and lets say i use Cm D E F7 does it still count as a C major scale progression?

It all depends on what you resolve to. With those chords, you're not sticking to the C major scale. You have an F# (in the D chord), a G# (in the E chord), and an Eb (in the F7 chord and Cm) that are NOT a part of the C major scale. D(7) is a commonly used chord in a C major progression before a G, because D7 is the dominant of G. And while it isn't diatonically in key, the progression would still be in C major (assuming you resolved back to C sometime after the G). That progression (Cm D E F7) wouldn't really be in C major because none of those chords are contained in C major. But substitutions (such as the one I described above, among MANY others) would not change the key of a chord progression. The progression's key is determined by its tonic (where it resolves to)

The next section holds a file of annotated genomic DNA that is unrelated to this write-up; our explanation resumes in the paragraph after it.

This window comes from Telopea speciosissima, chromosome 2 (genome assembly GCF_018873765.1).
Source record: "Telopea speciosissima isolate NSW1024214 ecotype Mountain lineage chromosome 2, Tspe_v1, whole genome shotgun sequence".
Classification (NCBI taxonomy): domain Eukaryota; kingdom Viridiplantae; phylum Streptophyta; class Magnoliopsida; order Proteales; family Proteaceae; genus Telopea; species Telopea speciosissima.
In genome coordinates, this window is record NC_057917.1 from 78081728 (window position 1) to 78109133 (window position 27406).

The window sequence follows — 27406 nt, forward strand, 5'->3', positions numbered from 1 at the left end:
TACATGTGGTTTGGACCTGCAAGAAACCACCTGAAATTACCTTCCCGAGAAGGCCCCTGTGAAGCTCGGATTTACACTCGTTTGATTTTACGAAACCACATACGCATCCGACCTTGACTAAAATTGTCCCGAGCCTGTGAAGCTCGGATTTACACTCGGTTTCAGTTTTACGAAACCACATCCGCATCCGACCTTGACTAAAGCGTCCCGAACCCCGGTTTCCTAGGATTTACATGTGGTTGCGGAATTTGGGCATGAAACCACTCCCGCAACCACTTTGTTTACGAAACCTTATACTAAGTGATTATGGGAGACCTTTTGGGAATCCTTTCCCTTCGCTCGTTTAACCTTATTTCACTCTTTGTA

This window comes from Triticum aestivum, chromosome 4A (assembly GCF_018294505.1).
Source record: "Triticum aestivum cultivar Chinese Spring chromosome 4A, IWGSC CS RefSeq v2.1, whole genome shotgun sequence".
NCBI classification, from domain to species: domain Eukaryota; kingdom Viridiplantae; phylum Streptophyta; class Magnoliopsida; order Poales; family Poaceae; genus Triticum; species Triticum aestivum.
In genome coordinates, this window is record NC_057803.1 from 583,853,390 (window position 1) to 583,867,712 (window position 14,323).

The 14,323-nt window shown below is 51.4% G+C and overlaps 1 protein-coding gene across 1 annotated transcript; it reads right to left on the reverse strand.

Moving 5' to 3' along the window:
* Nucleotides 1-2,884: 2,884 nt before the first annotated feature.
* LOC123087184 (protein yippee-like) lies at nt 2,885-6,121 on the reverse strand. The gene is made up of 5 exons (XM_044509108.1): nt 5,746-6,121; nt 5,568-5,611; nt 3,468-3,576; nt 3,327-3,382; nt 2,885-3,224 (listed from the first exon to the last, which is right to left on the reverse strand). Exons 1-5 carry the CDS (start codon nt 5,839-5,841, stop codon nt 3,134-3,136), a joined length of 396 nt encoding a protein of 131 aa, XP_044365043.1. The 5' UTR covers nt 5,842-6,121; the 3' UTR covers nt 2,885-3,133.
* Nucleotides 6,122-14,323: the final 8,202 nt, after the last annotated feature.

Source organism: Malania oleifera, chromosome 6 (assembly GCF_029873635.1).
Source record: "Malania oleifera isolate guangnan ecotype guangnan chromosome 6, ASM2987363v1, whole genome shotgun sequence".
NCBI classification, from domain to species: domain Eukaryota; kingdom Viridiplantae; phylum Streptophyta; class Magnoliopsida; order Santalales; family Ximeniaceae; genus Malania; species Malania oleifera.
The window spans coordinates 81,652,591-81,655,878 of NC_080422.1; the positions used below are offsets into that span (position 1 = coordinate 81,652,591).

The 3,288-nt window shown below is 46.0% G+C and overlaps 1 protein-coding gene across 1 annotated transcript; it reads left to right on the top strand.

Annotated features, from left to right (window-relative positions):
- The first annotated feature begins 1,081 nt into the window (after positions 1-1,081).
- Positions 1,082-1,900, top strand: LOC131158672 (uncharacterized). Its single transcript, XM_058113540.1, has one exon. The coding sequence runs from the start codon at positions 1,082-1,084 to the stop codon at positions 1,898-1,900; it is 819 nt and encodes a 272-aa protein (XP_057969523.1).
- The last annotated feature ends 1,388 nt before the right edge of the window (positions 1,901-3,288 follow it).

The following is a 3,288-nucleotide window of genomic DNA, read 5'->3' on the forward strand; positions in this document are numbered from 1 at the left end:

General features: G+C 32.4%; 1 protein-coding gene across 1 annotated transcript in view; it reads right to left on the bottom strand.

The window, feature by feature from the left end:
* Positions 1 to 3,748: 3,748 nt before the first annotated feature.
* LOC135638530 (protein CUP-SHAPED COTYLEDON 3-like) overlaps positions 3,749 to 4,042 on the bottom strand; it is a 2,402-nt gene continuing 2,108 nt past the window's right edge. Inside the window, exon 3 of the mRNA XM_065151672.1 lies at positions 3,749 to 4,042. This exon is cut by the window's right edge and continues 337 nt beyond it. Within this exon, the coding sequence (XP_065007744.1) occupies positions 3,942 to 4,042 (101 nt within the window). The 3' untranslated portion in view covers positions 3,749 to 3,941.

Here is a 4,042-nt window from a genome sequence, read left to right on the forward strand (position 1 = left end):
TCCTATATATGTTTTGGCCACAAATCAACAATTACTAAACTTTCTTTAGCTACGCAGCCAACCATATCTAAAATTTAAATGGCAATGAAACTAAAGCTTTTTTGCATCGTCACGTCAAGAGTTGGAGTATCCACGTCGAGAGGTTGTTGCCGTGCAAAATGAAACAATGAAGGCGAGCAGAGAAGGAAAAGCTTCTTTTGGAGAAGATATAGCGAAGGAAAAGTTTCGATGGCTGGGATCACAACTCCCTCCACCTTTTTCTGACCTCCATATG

3. Last question, for 7th chords, what is the formula with the whole tone and semitones.
and how does 7th chords come about?
example for a minor 7th, would it be the scale of harmonic minor with the seventh note raised by a semitone?

You get 7th chords by stacking thirds (the harmonizing I talked about in the first question). You stack two thirds (diatonically from a scale) and you get a triad. Stack another third on top of that, and you've got a diatonic 7th chord. Stack another, and you've got a diatonic 9th chord, etc. The formula for diatonic 7th chords in the major scale:

maj7: 1 3 5 7
7 (dominant 7): 1 3 5 b7
m7: 1 b3 5 b7
half diminished 7 (m7b5): 1 b3 b5 b7